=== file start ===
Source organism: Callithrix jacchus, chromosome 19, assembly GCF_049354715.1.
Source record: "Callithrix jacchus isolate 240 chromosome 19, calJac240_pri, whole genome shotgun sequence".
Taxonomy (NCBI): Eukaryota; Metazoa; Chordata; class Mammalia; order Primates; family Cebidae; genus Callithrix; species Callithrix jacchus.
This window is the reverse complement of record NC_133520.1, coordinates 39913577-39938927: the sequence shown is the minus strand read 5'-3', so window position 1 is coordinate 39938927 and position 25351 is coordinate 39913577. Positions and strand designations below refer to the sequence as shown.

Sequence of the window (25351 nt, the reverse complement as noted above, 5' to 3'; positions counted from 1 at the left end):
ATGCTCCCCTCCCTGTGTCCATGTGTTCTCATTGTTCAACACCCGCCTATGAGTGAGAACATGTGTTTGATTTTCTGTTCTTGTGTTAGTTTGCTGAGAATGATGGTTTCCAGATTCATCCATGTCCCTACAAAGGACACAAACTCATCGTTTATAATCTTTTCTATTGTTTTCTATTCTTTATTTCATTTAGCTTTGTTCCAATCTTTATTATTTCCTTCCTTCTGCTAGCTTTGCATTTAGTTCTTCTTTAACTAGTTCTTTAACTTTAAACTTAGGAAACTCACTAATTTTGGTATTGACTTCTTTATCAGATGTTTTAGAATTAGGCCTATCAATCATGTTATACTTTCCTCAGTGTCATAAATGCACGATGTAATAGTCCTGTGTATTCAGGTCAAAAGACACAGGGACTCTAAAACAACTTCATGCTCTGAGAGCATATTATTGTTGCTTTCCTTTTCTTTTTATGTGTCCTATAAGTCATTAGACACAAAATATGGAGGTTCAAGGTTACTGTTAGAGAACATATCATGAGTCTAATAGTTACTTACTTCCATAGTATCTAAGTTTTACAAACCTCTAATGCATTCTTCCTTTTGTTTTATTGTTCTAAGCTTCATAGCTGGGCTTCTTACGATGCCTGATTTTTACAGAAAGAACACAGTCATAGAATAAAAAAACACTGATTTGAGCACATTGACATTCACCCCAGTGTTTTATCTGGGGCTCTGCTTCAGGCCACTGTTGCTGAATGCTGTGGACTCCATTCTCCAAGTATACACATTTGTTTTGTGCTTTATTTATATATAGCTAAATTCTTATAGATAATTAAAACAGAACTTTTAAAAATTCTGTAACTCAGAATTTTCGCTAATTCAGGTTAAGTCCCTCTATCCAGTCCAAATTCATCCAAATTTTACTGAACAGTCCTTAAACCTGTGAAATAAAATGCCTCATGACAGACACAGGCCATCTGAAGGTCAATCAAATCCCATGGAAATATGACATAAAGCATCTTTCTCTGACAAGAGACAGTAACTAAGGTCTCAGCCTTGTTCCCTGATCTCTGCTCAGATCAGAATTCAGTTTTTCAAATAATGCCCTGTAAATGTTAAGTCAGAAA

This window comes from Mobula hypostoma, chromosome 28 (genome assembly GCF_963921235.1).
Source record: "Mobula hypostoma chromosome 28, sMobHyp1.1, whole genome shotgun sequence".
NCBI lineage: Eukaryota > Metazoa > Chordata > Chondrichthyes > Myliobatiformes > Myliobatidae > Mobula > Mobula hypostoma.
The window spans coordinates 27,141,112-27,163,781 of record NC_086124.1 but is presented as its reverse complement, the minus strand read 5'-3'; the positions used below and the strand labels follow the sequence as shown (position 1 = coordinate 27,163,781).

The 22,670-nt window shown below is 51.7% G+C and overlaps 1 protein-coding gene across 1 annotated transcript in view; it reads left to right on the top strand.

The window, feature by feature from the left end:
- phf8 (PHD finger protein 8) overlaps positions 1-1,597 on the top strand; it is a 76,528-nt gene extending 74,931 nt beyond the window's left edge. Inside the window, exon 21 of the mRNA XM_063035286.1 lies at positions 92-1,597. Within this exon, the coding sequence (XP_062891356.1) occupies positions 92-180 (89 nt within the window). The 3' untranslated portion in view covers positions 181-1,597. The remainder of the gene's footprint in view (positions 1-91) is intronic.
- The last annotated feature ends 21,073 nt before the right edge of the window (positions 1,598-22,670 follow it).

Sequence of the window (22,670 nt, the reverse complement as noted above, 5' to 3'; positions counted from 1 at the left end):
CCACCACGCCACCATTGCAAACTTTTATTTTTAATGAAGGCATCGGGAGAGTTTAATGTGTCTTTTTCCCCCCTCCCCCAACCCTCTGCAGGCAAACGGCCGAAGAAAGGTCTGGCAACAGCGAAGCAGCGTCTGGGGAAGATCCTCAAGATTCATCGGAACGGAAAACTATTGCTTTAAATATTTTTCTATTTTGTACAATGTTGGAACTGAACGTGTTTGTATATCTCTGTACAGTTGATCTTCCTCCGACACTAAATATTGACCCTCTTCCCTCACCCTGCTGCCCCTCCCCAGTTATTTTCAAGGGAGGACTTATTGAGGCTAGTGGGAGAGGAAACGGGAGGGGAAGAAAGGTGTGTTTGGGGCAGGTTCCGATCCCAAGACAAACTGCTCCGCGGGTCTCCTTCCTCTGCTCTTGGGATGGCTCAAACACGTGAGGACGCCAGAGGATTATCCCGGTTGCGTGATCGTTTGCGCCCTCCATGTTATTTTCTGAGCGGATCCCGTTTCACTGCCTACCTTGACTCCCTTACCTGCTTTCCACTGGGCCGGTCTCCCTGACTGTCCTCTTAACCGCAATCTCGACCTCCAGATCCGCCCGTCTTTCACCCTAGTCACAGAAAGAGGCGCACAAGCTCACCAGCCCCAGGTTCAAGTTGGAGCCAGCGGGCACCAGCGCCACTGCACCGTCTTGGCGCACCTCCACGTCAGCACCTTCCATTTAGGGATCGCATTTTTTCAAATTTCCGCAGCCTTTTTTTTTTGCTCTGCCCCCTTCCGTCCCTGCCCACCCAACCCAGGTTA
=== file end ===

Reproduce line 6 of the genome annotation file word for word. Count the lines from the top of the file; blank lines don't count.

ATGCTCCCCTCCCTGTGTCCATGTGTTCTCATTGTTCAACACCCGCCTATGAGTGAGAACATGTGTTTGATTTTCTGTTCTTGTGTTAGTTTGCTGAGAATGATGGTTTCCAGATTCATCCATGTCCCTACAAAGGACACAAACTCATCGTTTATAATCTTTTCTATTGTTTTCTATTCTTTATTTCATTTAGCTTTGTTCCAATCTTTATTATTTCCTTCCTTCTGCTAGCTTTGCATTTAGTTCTTCTTTAACTAGTTCTTTAACTTTAAACTTAGGAAACTCACTAATTTTGGTATTGACTTCTTTATCAGATGTTTTAGAATTAGGCCTATCAATCATGTTATACTTTCCTCAGTGTCATAAATGCACGATGTAATAGTCCTGTGTATTCAGGTCAAAAGACACAGGGACTCTAAAACAACTTCATGCTCTGAGAGCATATTATTGTTGCTTTCCTTTTCTTTTTATGTGTCCTATAAGTCATTAGACACAAAATATGGAGGTTCAAGGTTACTGTTAGAGAACATATCATGAGTCTAATAGTTACTTACTTCCATAGTATCTAAGTTTTACAAACCTCTAATGCATTCTTCCTTTTGTTTTATTGTTCTAAGCTTCATAGCTGGGCTTCTTACGATGCCTGATTTTTACAGAAAGAACACAGTCATAGAATAAAAAAACACTGATTTGAGCACATTGACATTCACCCCAGTGTTTTATCTGGGGCTCTGCTTCAGGCCACTGTTGCTGAATGCTGTGGACTCCATTCTCCAAGTATACACATTTGTTTTGTGCTTTATTTATATATAGCTAAATTCTTATAGATAATTAAAACAGAACTTTTAAAAATTCTGTAACTCAGAATTTTCGCTAATTCAGGTTAAGTCCCTCTATCCAGTCCAAATTCATCCAAATTTTACTGAACAGTCCTTAAACCTGTGAAATAAAATGCCTCATGACAGACACAGGCCATCTGAAGGTCAATCAAATCCCATGGAAATATGACATAAAGCATCTTTCTCTGACAAGAGACAGTAACTAAGGTCTCAGCCTTGTTCCCTGATCTCTGCTCAGATCAGAATTCAGTTTTTCAAATAATGCCCTGTAAATGTTAAGTCAGAAA